In recent days I’ve been making a solid effort to keep myself moving in a positive direction. I had a bad couple of days last weekend and found myself slipping into old attitudes and thought patterns that are no longer comfortable. Like a pair of damn stilettos, sharp, spiky and binding. I needed to put those shoes on, just for a bit, and to be angry, just for a bit. There were valid reasons for my anger, and many of them beyond my direct control.
Anger gets a bad rap in our society. Just as money itself is not the root of all evil, but greed for money that causes all the problems; anger is not a “bad” emotion. It’s what we choose to do with anger that becomes a problem. It’s the belief that we attach to the feeling that gets us all wound up. The biggest troublemaker is the belief that anger is “bad”…”don’t be angry” “stop pouting”, “Be Nice”. The vast majority of us have had those words tossed at us, sometimes gently sometimes harshly, since we first learned to crawl around and assert our will. Is it any wonder that we will do just about anything to avoid it. We will drink ourselves into a stupor, stuff our faces with food, ingest drugs and chemicals and don’t forget sex and rock and roll and compulsive shopping and get on that hamster wheel and keep running. Keep running and it won’t catch you.
But it does. Our emotions always win in the end. They are not going to let us off the hook, no matter how hard we may try. So why does our culture tell us not to feel?
I guess if I knew the answer to that I’d be writing a Doctoral Thesis. I do know a few things about feelings, a few insights I’ve picked up along the way in my endless observations and analysis of Human Behaviour.
First off, we are lazy. We like things to be easy. We like simple answers, solid evidence based solutions, and we want them to work quickly. Personally, I see this as kind of cheating in the game of life. Sitting on the sidelines pretending to have your period. Fact is, feelings are messy and complicated and they get in the way and mess up and complicate our “self directed” lives. And God forbid, sorting out feelings takes TIME!
Another thing it takes is Honesty, and we aren’t so good at that either. Especially not with ourselves. We lie to ourselves more than we lie to anyone else, we’re so good at it most of the time we don’t even know we’re lying! We are amazing creatures!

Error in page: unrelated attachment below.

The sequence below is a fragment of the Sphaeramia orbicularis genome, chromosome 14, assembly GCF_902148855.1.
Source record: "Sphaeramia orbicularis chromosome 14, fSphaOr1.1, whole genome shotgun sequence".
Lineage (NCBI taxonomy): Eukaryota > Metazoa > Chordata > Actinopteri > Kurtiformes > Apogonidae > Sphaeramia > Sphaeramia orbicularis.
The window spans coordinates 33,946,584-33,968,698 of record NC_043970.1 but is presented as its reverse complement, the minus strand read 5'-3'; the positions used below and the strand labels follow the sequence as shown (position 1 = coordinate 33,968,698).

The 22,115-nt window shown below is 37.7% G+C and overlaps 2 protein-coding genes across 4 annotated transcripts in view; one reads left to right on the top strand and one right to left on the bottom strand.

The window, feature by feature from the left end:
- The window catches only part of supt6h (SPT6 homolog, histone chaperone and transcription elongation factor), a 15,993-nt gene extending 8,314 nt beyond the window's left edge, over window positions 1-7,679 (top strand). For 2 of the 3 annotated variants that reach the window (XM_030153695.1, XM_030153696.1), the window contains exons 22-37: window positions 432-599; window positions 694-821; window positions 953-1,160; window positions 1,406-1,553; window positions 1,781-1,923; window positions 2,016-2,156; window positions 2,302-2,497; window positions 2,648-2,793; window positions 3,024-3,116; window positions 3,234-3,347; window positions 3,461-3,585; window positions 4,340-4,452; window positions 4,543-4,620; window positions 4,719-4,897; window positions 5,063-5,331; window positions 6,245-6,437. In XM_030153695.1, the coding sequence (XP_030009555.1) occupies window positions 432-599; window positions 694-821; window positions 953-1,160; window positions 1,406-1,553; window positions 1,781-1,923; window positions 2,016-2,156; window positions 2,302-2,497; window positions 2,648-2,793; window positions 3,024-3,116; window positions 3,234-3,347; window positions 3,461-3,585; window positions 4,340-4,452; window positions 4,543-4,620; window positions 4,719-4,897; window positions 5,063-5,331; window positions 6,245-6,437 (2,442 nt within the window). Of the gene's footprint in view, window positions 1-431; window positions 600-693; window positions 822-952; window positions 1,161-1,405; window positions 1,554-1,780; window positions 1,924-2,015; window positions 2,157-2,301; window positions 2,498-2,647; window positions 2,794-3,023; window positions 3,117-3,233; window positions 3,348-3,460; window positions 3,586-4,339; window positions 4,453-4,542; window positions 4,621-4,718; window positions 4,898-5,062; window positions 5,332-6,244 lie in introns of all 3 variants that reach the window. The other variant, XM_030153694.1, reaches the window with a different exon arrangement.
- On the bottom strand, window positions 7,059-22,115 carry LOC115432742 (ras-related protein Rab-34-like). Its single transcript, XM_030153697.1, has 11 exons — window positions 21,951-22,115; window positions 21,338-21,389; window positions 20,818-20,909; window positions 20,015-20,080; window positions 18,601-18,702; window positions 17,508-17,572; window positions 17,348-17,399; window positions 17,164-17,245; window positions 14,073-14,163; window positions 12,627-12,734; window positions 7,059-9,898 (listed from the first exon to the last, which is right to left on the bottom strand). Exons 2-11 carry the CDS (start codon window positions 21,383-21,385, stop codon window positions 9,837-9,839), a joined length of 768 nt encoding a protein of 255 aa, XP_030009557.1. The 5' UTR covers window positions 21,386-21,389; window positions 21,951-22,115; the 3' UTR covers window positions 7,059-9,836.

One last thing we need to do in order to know our emotions is feel Pain. ouch! You don’t have to watch more than an hour of television to know how much we hate pain. The alleviation of pain and worry is a multi-billion dollar industry that sells us happiness in a pill.
But wait, didn’t we learn in school that drugs are BAD? Hmmm this leaves us in quite a conundrum. Apparently drugs are only bad if you buy them from someone who is not authorized and licensed to sell them to you. And by all means don’t even think about growing your own drugs in that back garden.
So let’s summarize…don’t be angry, drugs are bad, anger is bad, take some drugs so you don’t feel angry. Oh and if you do decide to be some whacked out Hippie nut-job who wants to explore your feelings…don’t expect insurance to cover it. It costs far too much money to spend all that time getting messy.
Now I propose that we replace the last set of assumptions with a new one.
Feelings, including anger, are a natural part of being human. They are our bodies way of communicating with us. If we don’t listen to the voice of emotions how do we really know what’s going on? Especially given that we are so good a deceiving ourselves with our brains.
Once we accept that our feelings, even the “bad” ones are really our friends trying to tell us something, we can stop running away with our hands over our ears screaming…”lalalalaaaaa I can’t hear you” when really what were are saying is “Go away! You scare me!”
Once we stop all that nonsense, we can LISTEN without judgement, without defending our Ego, to what those feelings are trying to tell us. Don’t be discouraged if it takes a while (remember time is a factor?) Be patient and listen. Do some art work, or write some words, give your feelings a name, a persona a character. Get to know that person and ask her what she needs. Trust me, this CAN be fun, although it probably won’t be painless. You will survive the pain, I promise, you have survived the pain of repressing those feeling, of denying your true self (remember, we lie to ourselves). You wouldn’t want to lie to someone you love, right? And you certainly wouldn’t want someone you love to lie to you…so what are you doing lying to yourself?
Ha, look what’s happening, you are beginning to develop a relationship with your Self! Go slow, don’t worry if it’s awkward at first. Take your time, be honest and get messy!
Next time: Taking your relationship to the next level (no not that, silly!)
Peace,
Nana

© 2010 Nanakoosa’s Place, authored by Jennifer Hazard
Definition of “self” courtesy of http://www.dictionary.com